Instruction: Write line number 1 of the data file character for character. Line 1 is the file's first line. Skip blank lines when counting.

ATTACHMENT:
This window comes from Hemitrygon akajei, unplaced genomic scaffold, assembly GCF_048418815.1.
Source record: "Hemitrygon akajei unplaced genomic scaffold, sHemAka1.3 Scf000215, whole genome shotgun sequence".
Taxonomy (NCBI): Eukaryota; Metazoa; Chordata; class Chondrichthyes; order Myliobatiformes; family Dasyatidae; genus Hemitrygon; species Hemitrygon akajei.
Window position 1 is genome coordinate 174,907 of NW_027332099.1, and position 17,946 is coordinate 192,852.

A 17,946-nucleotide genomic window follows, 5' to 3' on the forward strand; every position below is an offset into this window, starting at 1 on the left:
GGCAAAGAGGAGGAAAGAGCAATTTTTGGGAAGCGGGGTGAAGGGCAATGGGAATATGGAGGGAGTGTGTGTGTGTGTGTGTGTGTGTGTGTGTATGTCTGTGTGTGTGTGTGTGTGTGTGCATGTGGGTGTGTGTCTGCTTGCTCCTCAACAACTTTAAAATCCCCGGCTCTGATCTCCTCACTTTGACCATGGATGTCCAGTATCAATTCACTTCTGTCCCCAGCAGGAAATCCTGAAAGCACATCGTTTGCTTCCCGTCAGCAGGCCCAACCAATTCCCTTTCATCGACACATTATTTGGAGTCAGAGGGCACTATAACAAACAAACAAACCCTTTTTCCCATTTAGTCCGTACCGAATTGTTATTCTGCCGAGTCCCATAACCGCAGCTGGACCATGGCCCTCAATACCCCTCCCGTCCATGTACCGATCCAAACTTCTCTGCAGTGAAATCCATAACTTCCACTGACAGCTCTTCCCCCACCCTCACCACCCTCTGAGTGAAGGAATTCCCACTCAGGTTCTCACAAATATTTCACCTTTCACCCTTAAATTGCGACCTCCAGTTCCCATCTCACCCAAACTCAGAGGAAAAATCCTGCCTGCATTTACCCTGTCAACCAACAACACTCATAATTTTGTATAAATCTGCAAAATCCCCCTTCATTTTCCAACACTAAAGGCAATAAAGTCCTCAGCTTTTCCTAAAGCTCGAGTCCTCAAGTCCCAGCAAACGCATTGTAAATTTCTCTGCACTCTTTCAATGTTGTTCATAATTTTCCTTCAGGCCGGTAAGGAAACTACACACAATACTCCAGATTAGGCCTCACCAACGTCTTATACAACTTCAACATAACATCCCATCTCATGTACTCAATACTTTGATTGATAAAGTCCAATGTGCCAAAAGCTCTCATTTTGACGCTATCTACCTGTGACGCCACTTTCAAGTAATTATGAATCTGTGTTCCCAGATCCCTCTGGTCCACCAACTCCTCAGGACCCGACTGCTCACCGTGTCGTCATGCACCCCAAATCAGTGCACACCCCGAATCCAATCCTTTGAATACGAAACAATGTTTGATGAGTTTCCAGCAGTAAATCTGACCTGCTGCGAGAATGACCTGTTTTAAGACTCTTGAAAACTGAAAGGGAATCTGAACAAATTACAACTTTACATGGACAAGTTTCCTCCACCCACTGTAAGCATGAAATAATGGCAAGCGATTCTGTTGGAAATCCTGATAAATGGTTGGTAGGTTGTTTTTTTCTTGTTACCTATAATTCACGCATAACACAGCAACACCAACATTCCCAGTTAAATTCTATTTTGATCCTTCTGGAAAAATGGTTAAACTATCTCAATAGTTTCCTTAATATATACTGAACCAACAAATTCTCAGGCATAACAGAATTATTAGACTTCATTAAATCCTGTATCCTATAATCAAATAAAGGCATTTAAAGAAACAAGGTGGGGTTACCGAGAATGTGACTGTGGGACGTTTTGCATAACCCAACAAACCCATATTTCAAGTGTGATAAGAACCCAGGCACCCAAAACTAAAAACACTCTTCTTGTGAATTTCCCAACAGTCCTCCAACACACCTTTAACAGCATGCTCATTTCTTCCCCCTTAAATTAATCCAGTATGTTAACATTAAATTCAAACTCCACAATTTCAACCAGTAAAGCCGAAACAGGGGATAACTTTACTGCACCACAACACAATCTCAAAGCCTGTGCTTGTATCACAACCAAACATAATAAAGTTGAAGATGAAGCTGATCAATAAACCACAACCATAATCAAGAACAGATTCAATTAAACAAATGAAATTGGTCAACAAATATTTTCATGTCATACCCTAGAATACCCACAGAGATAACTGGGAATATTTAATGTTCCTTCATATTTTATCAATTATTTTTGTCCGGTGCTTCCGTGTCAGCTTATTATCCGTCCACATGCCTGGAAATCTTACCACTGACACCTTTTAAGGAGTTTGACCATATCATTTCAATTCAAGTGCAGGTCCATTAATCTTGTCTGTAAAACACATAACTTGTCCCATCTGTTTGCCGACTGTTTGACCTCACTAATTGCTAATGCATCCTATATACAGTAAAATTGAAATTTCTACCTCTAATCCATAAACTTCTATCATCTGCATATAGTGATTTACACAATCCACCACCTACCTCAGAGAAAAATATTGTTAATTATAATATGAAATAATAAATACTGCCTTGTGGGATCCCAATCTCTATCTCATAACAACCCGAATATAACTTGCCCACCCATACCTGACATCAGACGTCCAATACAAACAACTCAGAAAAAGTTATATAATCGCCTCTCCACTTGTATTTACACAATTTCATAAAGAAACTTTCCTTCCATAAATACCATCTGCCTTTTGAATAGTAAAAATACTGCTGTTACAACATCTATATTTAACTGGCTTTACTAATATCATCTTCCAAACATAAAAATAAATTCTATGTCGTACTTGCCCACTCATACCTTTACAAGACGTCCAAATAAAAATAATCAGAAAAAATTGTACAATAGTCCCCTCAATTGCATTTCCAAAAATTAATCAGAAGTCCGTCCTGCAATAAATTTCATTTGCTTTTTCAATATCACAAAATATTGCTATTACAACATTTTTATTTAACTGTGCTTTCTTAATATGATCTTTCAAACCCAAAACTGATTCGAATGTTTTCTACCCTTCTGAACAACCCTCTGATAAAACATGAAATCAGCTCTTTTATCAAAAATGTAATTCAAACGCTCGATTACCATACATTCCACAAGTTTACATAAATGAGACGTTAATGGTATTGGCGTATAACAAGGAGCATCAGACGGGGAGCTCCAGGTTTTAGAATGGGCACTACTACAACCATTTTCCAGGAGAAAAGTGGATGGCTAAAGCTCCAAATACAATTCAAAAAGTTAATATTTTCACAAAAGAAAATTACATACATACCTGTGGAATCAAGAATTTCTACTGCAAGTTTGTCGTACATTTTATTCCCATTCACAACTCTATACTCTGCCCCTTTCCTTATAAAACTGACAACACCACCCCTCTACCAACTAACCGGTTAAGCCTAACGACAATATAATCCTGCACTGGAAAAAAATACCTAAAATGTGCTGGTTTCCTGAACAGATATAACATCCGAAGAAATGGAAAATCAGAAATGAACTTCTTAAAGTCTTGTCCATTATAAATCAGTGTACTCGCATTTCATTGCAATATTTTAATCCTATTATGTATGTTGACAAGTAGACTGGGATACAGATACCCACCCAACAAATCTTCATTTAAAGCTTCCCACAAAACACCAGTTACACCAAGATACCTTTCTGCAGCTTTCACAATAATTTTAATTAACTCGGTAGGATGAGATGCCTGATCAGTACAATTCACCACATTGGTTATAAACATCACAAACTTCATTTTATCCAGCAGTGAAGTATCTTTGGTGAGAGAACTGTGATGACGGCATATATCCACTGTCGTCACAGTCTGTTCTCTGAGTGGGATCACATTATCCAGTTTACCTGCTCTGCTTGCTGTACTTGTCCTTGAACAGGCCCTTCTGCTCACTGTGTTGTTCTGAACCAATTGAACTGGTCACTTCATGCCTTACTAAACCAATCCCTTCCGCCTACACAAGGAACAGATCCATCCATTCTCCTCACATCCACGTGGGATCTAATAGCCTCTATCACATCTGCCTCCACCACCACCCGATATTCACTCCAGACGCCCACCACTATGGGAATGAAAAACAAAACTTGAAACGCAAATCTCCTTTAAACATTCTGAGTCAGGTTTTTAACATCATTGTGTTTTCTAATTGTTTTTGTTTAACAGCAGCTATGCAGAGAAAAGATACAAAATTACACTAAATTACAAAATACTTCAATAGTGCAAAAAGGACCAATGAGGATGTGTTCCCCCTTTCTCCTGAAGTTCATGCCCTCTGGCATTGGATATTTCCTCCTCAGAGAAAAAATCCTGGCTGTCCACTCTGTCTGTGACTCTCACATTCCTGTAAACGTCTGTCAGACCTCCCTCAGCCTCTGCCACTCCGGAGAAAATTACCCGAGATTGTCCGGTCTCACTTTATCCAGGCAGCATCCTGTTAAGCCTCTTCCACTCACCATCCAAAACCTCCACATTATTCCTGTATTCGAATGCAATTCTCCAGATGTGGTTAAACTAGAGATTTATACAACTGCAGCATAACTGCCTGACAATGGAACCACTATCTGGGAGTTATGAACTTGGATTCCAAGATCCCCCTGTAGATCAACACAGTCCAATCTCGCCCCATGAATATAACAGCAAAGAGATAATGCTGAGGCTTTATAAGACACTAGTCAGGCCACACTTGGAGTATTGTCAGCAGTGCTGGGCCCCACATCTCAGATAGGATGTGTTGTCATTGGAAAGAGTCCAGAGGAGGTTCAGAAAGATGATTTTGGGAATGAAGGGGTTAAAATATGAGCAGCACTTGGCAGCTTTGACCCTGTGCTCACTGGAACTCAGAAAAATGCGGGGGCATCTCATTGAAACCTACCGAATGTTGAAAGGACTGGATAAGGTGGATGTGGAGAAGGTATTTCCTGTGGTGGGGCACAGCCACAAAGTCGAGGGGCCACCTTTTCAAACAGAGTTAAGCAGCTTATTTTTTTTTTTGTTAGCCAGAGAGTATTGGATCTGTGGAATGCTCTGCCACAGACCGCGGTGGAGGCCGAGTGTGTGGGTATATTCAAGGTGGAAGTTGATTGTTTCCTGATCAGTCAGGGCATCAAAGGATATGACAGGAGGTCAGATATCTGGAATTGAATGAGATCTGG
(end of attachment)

This window comes from Hemitrygon akajei, unplaced genomic scaffold, assembly GCF_048418815.1.